Criminal charges in California against the chief executive of a software company said to be tied to China have sparked national concerns about election security.
Eugene Yu, founder and president of the election software company Konnech Inc., was arrested by local police in Michigan in connection with an investigation into the possible theft of personal identifying information for election workers in Los Angeles County.
“Allegations that the personal data of election workers was criminally mishandled by a company involved in the administration of elections raise deep concerns both for the privacy of Americans and for the integrity of our elections,” Rep. Claudia Tenney, R-N.Y., co-chairman of the House Election Integrity Caucus, told The Daily Signal in a written statement.
“Those involved in election administration must always be held to the highest standards for security, transparency, and accountability,” Tenney said.
Konnech had a $2.9 million, five-year contract to supply and maintain the software used in managing Los Angeles County election poll workers.
The criminal case is part of a larger problem, Rep. Jim Banks, R-Ind., chairman of the Republican Study Committee, told The Daily Signal.
“This is just the latest example of why we need to do more to increase election security and transparency,” Banks said in a written statement. “That is why I introduced the Save Democracy Act to require nationwide voter ID, [which] allows two representatives from each presidential campaign to observe poll and ballot counting operations and ensures ballot counting is not interrupted or delayed once it has begun.”
Konnech, based in Michigan, develops software to manage election logistics such as scheduling poll workers. The company previously denied that it kept records anywhere outside the United States.
However, a press release issued Tuesday by the Los Angeles County District Attorney’s Office says that investigators “found that in contradiction to the contract, information was stored on servers in the People’s Republic of China.”
Los Angeles County District Attorney George Gascón, a Democrat under fire for being soft on criminals, said the alleged crime had no impact on election results.
“This investigation is concerned solely with the personal identifying information of election workers,” Gascón said. “In this case, the alleged conduct had no impact on the tabulation of votes and did not alter election results.”
He added: “But security in all aspects of any election is essential so that we all have full faith in the integrity of the election process.”
Konnech’s website touts its products as “Used by thousands of Election Offices across North America.”
At the top of its landing page, the website says: “Streamline your election management process and save your staff time and money with our industry leading software products.”
“At Konnech, election logistic software is all we do,” Konnech’s “About page” says, adding:
For nearly 20 years we have been refining our software solutions based on the feedback and advice from the election managers we partner with and can confidently say that our technology is among the most effective, nuanced, and cost-saving in the industry. …
[O]ur founder and president, Eugene Yu, has implemented a client-centered approach. We listen to what you need in a system and will configure and customize our products so that you receive the exact solution you need.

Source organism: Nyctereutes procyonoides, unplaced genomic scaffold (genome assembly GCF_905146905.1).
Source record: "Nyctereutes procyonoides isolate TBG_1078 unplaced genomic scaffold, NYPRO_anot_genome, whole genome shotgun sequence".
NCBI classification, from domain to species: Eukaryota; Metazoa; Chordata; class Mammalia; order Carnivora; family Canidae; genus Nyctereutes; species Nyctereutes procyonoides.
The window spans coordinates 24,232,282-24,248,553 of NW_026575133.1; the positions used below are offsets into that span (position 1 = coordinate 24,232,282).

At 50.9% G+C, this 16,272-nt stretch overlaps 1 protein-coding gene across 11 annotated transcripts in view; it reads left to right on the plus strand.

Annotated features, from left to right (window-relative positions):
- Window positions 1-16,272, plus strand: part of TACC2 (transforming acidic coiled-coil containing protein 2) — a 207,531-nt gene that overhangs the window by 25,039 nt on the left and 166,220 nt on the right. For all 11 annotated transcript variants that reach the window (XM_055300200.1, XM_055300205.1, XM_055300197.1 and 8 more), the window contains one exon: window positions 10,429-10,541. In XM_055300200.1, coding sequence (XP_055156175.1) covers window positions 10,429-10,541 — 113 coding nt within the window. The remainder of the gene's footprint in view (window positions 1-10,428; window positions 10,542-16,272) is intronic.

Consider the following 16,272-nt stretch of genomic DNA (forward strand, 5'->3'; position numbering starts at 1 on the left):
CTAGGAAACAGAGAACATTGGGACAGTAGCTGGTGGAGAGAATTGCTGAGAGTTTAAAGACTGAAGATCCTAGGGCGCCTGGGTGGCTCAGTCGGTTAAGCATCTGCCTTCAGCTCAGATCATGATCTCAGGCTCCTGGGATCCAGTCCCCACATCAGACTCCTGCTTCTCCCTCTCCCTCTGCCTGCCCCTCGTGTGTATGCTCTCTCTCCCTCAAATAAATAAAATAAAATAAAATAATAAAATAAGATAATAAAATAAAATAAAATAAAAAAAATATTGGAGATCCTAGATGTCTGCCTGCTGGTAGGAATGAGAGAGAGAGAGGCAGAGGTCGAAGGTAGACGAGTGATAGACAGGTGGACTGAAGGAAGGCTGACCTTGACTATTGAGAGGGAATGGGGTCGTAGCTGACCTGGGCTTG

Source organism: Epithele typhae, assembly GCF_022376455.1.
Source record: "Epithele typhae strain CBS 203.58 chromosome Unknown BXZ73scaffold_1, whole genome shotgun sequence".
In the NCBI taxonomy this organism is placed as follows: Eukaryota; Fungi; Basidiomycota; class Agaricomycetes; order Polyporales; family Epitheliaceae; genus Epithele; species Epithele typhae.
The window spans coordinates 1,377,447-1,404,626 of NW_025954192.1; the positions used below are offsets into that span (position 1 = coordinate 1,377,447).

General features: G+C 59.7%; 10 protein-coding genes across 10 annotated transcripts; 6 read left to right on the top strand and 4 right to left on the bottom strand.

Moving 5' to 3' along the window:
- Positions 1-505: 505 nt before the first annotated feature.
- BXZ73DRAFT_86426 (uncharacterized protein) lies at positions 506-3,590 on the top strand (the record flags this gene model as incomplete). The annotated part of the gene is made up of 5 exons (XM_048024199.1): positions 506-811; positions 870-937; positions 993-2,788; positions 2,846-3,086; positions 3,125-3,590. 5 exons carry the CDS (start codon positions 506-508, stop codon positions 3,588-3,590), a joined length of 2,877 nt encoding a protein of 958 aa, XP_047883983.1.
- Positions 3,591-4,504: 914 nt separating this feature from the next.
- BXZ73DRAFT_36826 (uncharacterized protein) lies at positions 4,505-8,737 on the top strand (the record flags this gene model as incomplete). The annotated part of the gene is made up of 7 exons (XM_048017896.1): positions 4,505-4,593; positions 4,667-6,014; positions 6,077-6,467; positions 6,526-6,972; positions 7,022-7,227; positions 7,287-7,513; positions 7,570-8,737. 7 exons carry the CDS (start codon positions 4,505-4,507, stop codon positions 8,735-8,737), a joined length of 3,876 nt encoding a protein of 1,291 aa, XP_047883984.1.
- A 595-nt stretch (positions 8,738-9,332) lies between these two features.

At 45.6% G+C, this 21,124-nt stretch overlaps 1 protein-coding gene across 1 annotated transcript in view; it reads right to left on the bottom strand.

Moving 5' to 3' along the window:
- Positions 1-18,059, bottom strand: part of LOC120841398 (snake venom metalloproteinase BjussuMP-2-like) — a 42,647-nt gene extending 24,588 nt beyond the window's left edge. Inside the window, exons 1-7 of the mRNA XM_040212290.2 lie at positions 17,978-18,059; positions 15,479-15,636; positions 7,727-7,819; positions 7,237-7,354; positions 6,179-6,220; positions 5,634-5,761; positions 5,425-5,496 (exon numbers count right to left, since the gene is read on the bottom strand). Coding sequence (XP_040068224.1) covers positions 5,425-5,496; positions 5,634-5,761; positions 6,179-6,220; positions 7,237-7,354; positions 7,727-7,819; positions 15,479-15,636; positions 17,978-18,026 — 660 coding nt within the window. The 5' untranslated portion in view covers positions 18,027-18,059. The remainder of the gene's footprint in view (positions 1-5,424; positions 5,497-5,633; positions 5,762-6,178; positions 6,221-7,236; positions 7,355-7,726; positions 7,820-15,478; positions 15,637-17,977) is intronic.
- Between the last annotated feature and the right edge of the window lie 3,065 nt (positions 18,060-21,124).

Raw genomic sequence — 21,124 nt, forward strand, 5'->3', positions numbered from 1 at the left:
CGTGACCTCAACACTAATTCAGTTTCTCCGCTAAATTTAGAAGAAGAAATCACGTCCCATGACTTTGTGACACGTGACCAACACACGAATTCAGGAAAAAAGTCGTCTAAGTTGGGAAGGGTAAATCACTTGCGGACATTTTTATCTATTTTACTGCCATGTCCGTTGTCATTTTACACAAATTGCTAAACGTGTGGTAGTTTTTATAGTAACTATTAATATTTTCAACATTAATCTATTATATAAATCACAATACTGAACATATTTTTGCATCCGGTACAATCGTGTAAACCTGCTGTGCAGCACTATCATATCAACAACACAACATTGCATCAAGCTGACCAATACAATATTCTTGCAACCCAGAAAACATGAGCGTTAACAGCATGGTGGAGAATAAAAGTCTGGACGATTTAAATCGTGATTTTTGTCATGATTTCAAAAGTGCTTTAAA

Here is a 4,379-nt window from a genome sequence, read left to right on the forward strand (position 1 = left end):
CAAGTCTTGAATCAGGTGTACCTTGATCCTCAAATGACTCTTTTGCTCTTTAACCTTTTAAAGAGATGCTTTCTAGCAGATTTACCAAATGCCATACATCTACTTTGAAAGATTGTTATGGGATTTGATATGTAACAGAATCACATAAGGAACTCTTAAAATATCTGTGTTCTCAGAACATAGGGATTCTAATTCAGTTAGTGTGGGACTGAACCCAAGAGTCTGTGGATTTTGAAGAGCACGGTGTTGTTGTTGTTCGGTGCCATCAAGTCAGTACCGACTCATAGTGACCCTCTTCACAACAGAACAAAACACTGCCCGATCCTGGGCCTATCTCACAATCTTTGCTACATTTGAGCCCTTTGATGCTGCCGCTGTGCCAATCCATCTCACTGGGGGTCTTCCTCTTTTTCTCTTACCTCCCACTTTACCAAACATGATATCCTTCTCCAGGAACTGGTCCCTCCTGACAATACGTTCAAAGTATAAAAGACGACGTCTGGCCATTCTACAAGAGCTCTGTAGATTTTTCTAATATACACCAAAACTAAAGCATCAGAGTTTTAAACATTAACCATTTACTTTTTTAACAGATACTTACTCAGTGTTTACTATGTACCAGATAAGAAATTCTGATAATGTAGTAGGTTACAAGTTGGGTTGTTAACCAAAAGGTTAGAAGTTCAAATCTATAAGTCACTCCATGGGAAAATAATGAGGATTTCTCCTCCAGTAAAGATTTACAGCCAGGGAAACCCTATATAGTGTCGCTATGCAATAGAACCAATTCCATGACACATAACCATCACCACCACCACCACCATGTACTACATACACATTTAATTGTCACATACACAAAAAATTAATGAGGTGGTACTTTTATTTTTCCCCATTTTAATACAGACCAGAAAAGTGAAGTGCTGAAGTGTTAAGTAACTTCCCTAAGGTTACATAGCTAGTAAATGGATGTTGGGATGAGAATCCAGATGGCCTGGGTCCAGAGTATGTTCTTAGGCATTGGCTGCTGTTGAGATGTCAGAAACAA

Yu, born in China, emigrated to the United States in 1986, Newsweek reported. His company has 21 employees in America and six in Australia. Konnech has 32 clients in North America.
The Meridian Township Police Department in Michigan took Yu into custody Tuesday after the Los Angeles County District Attorney’s Office called for his extradition to California on suspicion of stealing personal identifying information.
The Daily Signal sought comment from Konnech by both email and telephone. A company employee said she would pass along the request and contact information to a media spokesperson, but no one had responded by publication time.
Based on what appears to be Konnech’s unverified Twitter account, the company’s most recent tweet was June 23, and said: “Konnech has been recognized as one of the 2022 ‘Michigan 50 Companies to Watch,’ an awards program presented by Michigan Celebrates Small Business.”
The company did not post anything on Twitter about Yu’s arrest
A Konnech spokesperson told The New York Times that the company wanted to learn the facts “of what we believe to be Mr. Yu’s wrongful detention.” The unnamed spokesperson stood by previous statements denying wrongdoing.
“Any L.A. County poll worker data that Konnech may have possessed was provided to it by L.A. County and therefore could not have been ‘stolen’ as suggested,” the spokesperson said.
Konnech’s main product is PollChief software, an election worker management system used by local governments to assist with poll worker assignments, communications, and payroll. PollChief requires employees to submit personal identifying information, which is retained by Konnech, according to the district attorney’s office.
Federal law enforcement should investigate the matter, said Hans von Spakovsky, a former Justice Department lawyer who manages the Election Law Reform Initiative at The Heritage Foundation, parent organization of The Daily Signal.
“It raises a lot of concerns, particularly because we don’t yet know the extent of the information that was downloaded or stolen, whether it involved other election-related databases, to what extent those databases have been compromised, and what changes or manipulation of the information has occurred,” von Spakovsky told The Daily Signal.
“While local authorities are currently investigating, the possible involvement of Chinese sources requires that the FBI and the National Security Division of the Justice Department intercede in the investigation.”
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